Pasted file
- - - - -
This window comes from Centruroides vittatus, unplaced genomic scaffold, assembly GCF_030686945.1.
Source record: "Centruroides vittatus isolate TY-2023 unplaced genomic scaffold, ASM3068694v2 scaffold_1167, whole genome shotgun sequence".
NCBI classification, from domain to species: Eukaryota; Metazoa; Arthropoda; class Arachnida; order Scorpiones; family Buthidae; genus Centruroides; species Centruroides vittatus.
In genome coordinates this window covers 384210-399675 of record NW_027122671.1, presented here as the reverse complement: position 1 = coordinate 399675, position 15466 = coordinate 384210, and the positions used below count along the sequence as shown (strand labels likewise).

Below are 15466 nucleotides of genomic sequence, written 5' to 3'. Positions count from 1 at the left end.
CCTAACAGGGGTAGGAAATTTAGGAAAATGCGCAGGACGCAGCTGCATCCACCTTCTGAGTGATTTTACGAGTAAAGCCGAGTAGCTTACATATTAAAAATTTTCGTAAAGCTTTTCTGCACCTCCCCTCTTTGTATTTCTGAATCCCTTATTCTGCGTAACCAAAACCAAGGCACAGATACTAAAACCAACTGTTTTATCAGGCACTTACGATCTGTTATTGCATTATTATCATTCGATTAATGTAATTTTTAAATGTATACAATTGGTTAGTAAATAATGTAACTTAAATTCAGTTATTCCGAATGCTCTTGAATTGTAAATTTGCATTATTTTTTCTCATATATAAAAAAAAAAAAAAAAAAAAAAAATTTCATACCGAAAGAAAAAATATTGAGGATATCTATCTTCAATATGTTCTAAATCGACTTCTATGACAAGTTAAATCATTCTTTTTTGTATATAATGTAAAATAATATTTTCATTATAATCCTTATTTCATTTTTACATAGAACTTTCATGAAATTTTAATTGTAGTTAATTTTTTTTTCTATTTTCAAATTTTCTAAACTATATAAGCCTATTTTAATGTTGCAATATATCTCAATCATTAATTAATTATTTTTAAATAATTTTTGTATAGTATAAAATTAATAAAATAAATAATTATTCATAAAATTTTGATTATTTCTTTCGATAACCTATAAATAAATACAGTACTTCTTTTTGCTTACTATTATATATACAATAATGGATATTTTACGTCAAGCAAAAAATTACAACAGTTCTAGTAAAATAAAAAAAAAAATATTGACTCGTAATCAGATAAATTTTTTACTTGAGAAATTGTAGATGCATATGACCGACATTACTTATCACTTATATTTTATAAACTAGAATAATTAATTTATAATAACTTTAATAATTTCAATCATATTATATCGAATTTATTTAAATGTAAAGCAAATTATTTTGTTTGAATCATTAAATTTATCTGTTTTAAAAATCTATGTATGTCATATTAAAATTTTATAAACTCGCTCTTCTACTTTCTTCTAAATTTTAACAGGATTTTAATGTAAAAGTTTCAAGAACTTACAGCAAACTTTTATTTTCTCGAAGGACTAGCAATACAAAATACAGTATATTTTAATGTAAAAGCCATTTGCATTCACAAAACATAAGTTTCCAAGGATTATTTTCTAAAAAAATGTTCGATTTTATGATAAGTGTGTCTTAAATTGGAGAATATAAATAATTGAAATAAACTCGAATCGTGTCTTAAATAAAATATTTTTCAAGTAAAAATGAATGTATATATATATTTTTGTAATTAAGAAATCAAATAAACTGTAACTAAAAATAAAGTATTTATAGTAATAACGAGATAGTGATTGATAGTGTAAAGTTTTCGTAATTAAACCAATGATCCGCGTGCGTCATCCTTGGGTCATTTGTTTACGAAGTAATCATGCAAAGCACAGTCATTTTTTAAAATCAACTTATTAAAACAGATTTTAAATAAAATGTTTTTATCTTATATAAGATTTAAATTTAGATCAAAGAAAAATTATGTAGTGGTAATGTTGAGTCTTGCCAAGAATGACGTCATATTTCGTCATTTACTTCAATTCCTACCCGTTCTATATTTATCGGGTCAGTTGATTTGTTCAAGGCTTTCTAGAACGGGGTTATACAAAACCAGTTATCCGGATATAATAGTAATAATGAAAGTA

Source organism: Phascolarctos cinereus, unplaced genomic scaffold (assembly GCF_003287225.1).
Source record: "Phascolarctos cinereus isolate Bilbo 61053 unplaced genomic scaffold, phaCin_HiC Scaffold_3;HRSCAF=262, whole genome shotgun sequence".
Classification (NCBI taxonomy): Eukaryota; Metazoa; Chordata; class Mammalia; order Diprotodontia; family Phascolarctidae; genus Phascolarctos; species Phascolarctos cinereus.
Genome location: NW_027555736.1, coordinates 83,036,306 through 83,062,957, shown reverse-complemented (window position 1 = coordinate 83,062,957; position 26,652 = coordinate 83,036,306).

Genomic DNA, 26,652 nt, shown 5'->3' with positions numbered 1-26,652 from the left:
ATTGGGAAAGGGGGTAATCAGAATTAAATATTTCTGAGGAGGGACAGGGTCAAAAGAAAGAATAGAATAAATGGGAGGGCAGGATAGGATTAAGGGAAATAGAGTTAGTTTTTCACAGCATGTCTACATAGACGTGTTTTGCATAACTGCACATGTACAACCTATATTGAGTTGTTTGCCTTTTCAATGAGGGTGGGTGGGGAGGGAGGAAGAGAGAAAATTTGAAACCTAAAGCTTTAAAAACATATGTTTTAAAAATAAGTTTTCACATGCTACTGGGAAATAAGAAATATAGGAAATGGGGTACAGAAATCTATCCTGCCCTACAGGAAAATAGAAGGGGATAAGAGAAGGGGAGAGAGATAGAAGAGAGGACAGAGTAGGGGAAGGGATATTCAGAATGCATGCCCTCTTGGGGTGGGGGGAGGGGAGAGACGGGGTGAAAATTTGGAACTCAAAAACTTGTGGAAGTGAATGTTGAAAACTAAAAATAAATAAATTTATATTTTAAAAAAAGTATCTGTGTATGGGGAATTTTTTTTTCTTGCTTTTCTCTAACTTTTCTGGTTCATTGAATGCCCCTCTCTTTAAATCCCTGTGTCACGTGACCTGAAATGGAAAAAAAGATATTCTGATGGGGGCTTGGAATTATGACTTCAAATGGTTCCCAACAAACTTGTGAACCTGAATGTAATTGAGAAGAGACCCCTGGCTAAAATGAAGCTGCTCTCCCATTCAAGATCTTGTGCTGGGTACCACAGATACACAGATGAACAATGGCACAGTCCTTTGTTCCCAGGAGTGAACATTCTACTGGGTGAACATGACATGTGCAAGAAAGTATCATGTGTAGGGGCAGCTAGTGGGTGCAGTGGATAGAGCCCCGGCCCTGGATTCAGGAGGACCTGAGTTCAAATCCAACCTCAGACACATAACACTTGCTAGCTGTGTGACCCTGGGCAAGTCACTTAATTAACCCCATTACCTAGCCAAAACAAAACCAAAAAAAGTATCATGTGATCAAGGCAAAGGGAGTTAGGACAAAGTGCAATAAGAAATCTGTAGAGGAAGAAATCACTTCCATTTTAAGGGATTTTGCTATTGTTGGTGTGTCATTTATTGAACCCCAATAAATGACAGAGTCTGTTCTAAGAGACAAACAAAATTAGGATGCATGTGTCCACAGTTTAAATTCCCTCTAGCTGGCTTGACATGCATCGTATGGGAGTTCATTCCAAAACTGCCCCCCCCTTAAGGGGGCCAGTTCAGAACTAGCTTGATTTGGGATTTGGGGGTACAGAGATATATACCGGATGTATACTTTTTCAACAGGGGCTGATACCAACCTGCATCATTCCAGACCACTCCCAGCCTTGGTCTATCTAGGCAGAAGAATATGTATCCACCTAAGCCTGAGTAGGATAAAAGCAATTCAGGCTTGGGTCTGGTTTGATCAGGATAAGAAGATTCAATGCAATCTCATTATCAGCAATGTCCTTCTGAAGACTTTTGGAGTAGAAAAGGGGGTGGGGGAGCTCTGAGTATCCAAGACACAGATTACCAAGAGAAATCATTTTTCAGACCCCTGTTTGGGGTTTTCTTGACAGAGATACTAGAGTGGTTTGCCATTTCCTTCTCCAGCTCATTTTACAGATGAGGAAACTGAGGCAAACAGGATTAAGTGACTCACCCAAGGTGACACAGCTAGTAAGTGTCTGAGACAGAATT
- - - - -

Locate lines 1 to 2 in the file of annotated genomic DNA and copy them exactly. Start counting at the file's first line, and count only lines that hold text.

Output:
This window comes from Centruroides vittatus, unplaced genomic scaffold, assembly GCF_030686945.1.
Source record: "Centruroides vittatus isolate TY-2023 unplaced genomic scaffold, ASM3068694v2 scaffold_1167, whole genome shotgun sequence".